Stunning!! This eagerly anticipated 4 CD release truly delivers. Excellent soundboard tapes of most recordings.
During the winter months of 1978, Bob Dylan conducted rehearsals for his upcoming 115-date world tour in downtown Santa Monica’s aptly named Rundown Studios. Captured for posterity by engineers Arthur Rosato and Joel Bernstein, the Rundown tapes represent a remarkably panoramic window into Dylan’s creative process as he reinvents his classic songs via improvised lyrics and arrangements that gradually transform the raw, fiery melodies into larger-than-life pop fantasias seemingly earmarked for the casino ballrooms of Las Vegas. The four-CD bootleg box set The Rundown Rehearsal Tapes is an embarrassment of riches for the serious Dylan enthusiast, encompassing virtually every landmark in his storied songbook as well as some new compositions and a handful of traditional blues standards that never made it past the rehearsal stage.
~Jason Ankeny (read more over @ allmusic.com)
The info about the different disc’s is from the Sleeve info (edited by bobsboots.com)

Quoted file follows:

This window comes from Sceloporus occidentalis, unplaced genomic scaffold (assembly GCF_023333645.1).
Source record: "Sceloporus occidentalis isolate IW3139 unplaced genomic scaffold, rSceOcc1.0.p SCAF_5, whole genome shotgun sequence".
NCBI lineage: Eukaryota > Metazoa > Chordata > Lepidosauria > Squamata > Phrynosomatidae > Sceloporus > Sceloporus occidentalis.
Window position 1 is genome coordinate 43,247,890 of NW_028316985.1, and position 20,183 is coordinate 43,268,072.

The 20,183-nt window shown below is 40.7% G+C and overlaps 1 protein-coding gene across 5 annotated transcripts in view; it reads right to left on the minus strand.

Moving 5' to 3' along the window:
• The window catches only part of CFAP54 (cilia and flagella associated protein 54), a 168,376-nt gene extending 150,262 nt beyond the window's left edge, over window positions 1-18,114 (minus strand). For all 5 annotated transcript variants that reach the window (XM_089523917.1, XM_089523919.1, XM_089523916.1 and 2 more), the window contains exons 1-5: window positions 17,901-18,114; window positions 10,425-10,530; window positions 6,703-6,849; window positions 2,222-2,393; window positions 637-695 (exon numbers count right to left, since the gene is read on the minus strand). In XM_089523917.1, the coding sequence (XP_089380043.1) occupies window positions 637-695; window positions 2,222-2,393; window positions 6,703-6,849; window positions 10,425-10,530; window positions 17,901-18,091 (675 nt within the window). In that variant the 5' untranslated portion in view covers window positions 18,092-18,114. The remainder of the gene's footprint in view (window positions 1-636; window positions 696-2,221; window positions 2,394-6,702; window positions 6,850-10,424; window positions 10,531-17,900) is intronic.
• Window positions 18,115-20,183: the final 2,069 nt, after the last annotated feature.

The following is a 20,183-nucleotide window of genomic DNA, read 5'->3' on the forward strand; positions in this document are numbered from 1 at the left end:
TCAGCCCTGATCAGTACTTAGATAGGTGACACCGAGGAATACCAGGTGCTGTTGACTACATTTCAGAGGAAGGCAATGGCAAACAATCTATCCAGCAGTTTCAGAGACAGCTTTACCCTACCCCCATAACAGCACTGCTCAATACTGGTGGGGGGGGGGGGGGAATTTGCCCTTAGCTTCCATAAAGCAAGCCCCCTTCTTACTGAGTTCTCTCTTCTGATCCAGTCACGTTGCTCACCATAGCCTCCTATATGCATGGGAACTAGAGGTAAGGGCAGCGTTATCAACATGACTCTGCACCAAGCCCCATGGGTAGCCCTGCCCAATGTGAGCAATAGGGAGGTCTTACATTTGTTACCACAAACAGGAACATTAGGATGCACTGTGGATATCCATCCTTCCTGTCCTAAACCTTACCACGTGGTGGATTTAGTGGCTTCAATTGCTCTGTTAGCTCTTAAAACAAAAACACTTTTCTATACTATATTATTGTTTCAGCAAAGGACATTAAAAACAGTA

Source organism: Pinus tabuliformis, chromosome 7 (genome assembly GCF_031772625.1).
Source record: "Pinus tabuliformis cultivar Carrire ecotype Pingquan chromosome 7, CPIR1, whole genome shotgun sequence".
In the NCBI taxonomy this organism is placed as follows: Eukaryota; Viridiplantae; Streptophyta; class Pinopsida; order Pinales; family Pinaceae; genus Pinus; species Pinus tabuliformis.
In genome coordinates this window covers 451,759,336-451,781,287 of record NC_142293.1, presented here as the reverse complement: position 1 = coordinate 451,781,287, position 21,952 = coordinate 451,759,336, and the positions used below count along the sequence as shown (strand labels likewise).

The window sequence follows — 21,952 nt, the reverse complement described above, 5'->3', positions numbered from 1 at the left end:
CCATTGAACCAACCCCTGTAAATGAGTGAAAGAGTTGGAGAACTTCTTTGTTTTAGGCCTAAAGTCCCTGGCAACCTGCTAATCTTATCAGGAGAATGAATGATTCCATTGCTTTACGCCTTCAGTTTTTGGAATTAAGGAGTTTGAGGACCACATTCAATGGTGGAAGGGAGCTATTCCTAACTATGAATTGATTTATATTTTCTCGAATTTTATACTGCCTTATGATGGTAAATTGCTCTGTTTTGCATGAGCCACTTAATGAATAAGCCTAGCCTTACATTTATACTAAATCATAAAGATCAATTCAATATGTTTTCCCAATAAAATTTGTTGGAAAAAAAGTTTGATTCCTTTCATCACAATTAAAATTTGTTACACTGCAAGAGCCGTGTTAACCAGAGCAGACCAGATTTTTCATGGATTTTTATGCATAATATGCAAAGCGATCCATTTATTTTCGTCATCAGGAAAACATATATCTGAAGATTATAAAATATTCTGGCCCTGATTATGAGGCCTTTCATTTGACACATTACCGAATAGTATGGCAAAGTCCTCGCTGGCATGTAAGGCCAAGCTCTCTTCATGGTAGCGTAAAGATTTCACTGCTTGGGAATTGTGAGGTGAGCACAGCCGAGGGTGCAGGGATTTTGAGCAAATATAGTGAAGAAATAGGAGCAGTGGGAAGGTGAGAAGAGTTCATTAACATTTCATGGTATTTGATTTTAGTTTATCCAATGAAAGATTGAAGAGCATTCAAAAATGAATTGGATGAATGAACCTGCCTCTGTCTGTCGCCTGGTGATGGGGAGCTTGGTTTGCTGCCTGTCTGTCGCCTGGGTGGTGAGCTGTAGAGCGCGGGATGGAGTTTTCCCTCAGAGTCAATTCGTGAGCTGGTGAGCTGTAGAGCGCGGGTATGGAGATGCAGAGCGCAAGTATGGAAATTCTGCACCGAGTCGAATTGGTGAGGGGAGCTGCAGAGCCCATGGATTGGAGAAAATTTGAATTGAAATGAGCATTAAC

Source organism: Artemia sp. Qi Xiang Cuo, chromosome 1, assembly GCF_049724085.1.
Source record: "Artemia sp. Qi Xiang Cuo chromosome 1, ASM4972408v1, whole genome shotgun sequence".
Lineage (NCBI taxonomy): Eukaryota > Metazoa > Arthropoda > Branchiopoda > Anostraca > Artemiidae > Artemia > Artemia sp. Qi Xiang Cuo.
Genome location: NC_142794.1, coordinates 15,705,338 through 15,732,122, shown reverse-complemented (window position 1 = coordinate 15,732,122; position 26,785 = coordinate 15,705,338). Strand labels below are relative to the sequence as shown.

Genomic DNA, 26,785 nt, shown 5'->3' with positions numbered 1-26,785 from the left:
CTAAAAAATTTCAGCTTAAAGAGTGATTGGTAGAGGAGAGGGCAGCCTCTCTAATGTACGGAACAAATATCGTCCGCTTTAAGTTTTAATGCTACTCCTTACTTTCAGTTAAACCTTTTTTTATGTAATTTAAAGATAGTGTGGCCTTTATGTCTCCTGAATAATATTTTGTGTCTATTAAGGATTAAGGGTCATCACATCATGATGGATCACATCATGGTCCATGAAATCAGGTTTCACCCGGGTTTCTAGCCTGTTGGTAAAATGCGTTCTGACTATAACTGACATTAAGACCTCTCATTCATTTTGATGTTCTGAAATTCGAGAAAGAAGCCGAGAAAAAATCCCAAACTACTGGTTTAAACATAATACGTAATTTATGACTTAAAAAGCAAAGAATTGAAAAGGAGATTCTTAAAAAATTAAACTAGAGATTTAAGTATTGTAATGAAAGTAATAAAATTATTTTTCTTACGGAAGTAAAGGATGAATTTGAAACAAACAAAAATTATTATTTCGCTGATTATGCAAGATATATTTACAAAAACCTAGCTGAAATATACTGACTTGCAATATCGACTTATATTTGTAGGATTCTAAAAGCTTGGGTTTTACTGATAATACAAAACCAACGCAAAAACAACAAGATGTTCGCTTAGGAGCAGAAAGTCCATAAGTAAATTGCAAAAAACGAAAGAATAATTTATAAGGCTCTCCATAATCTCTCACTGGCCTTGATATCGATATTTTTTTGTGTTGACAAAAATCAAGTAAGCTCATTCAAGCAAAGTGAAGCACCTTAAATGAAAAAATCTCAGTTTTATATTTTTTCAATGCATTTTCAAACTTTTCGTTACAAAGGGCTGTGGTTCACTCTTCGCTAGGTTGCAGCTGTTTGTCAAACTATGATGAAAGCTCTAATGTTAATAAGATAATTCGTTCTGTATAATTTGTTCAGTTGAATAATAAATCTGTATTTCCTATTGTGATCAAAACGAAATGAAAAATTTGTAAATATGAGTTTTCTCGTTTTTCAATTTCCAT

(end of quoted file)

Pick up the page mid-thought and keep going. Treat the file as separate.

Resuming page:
The first CD opens with an arrangement of Like A Rolling Stone that’s quite different from the one utilized on the tour itself, before introducing a first ever CD transfer of the complete December 30th 1977 tape. This particular rehearsal comes at a time when the touring band was still in a state of flux, with Denny Siewell on drums, Jesse Ed Davis on guitar and Katie Segal and Debbie Dye Gibson on backing vocals. It also features Dylan figuring out a piano arrangement of It’s all over now baby blue, as well as versions of three songs that failed to appear on the tour; Most likely you go your way, Leopard skin pill box hat and If not for you. Though this is a first generation digital transfer of the cassette master, this is one recording not from the mixing console, but recorded by one of the musicians with a boom box. (hence the slightly recessed vocals). However, it remains a fascinating insight into the embryonic stage of rehearsals at this point.
Tracks 15-17 on the first CD gain come from a first-gen digital transfer of a tape that has generally only circulated in mediocre quality, from high generational recordings. This session featured a different drummer, (Bruce Gary), as well as a unique 1978 arrangement of the Blood On The Tracks classic You’re Gonna Make Me Lonesome When You Go. Finally, the CD concludes with a teaser of the goodies to be found on CD2… a previously uncirculated take of the old blues standard My Babe.